Drivers have bad memories
José Pichel Andrés/DICYT The Recognised Research Group (Grupo de Investigación Reconocido, GIR) on Memory and Cognition of the Universidad of Salamanca has been studying for years different processes of the human memory, in particular the frequent distortions it suffers under normal conditions. One of these lines of research, which is being carried out in collaboration with experts from the United States, has led it to analyse what occurs when a person is driving a car. Experiments show that the efficiency of remembering the information received in this situation is very low.
“It has been shown that talking on the telephone is a problem when driving, not only because of using one's hands but also because of doing two things at the same time”, Ángel Fernández Ramos explains to DiCYT. He is a researcher of this group of the Faculty of Psychology who quotes the studies of David Strayer of the University of Utah. However, “we are interested in the opposite, not only that talking on the telephone is bad for driving, but also that driving is bad for remembering what you are talking about on the telephone”.
Apart from purely scientific interest, this matter has very relevant applications as “the main argument of many companies to encourage the use of the telephone in the car is that of increasing productivity and we are exposing this myth. Not only are you not more productive, you are more dangerous, so it's not worth it”.
In collaboration with researchers from the United States, who have sophisticated driving simulators in which the activity of the brain can be followed up by means of electroencephalography, the scientists from the University of Salamanca have designed a series of experiments that show that it is impossible to fix memories in the mind efficiently while one is driving.
For example, the participants were asked to follow a car in the simulator and at the same time to listen to a series of words that they are subsequently asked to remember. The result is that correct answers decrease and false memories increase significantly compared with other people who have heard the words without having to drive.
Keys to false memories
Apart from this line of research into driving, the team of Ángel Fernández Ramos has been working on false memories for a long time. “It is very easy to have someone remember something that he/she has neither heard nor read”, he affirms. Experimental psychology includes the carrying out of experiments to manipulate the variables influencing these distortions of the memory with the aim of understanding the reasons. “If we have a list of words including terms such as moon, stars, and darkness, by the association of ideas the subjects think that they also remember hearing the word night even if this is not true”, he explains.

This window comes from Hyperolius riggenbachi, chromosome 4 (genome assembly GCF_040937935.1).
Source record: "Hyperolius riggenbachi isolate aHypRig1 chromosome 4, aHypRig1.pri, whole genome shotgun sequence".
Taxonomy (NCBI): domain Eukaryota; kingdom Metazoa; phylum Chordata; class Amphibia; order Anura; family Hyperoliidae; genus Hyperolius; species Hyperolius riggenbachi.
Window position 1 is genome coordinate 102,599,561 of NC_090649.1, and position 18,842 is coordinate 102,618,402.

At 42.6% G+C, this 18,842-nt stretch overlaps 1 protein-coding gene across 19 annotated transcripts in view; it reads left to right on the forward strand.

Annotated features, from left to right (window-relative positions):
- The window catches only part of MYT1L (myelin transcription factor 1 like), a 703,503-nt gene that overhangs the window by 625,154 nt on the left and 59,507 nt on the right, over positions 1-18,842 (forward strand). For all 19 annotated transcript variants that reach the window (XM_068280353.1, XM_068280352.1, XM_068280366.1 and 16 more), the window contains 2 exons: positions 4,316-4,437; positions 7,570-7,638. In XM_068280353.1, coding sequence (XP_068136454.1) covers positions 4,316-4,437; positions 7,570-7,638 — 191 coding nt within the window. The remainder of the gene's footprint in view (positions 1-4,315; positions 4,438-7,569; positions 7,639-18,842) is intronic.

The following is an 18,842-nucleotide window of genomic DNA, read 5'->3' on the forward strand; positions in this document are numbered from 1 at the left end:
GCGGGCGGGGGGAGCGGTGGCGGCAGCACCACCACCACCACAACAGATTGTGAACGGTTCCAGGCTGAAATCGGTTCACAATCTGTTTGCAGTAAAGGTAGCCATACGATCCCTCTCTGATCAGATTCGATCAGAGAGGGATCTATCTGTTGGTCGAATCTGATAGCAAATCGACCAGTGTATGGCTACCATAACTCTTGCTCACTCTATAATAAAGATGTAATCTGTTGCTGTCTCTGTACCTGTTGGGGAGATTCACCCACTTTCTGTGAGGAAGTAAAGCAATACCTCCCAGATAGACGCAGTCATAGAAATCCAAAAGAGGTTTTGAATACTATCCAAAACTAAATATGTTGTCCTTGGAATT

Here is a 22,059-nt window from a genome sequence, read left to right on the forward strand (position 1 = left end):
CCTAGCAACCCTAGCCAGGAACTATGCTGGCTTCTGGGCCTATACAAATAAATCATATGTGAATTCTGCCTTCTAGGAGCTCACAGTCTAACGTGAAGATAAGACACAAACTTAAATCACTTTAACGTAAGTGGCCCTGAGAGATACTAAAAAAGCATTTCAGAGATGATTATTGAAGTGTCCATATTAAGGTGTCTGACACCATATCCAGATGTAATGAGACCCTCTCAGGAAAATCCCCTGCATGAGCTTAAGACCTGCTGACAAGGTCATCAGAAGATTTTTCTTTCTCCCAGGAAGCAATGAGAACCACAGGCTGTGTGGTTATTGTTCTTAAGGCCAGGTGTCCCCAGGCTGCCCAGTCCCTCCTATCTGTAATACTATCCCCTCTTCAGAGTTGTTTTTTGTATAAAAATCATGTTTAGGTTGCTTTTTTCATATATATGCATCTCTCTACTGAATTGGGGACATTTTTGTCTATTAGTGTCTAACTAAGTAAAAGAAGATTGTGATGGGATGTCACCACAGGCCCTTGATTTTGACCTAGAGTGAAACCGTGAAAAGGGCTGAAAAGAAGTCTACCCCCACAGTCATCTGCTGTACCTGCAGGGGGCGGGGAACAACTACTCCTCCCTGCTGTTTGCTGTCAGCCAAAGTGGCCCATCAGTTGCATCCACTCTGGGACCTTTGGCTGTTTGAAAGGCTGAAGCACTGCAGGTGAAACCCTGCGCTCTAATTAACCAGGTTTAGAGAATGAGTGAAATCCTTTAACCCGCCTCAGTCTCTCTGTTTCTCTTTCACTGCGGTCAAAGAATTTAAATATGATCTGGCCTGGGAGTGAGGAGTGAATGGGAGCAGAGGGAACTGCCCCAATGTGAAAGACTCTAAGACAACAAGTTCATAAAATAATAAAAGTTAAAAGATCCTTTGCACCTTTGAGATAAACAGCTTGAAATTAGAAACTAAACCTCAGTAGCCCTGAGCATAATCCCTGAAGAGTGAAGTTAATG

Over the years the research group has carried out numerous tests of this kind with revealing results. Age is one of the keys that makes a difference. “Small children have more distorted memories because they are easily influenced and confuse fantasy and reality, but in some cases they make less mistakes because they lack the experience necessary for associating concepts”, the researcher comments. This type of research has interesting applications in certain fields, such as law courts, as it can influence to what extent the testimony of a child can be considered relevant.
The experiments also allow the analysis of the strategies that are used by the brain to remember. The number of errors decreases when the adult taking part in the experiment has been warned that an attempt will be made to deceive him and have him remember a word related to the list. This allows him to “mark to remember” and thus identify more easily that night was not among the words he heard. Children cannot do this. However, this type of mental monitoring tends to fail if the subject is pressurised by other circumstances such as very limited time in which to answer.
In the case of driving, “if we let them know that we are going to slip in a word to induce an error, their number of incorrect answers also drops, but they drive worse”, the scientist from the University of Salamanca points out. Drivers take longer to brake or show more lapses when making decisions such as selecting the correct exit if they try to carry out parallel memory-related tasks.
An aspect deriving from these studies has become another interesting field of study for this group, which is part of the University Institute for Integration in the Community (Instituto Universitario de Integración en la Comunidad, INICO) of the University of Salamanca: this is the construction of rules of association for words. A person is given a list of 250 terms and told to write the first word he/she relates to each of them; when the exercise is carried out by many subjects very strong statistical associations appear such as table and chair or letter and love. In this way it is scientifically confirmed in an empirical and quantitative manner that terms such as moon, stars, and darkness are related to night and to what extent.
The researchers have already constructed the rules of association for over 7,000 words in Spanish and are gradually making them available to the scientific community, as the applications of this knowledge are very numerous. “It can be studied whether in the case of Alzheimer's associative connections such as apple and Eve or semantic connections such as apple and pear disappear first”, he gives as an example.
Moreover, human beings establish many more connections with the words they learn the earliest, so another of the group's lines of research is analysing the age at which words are acquired. The oldest in our mind are more frequent in the language, are read more quickly, and produce more connections.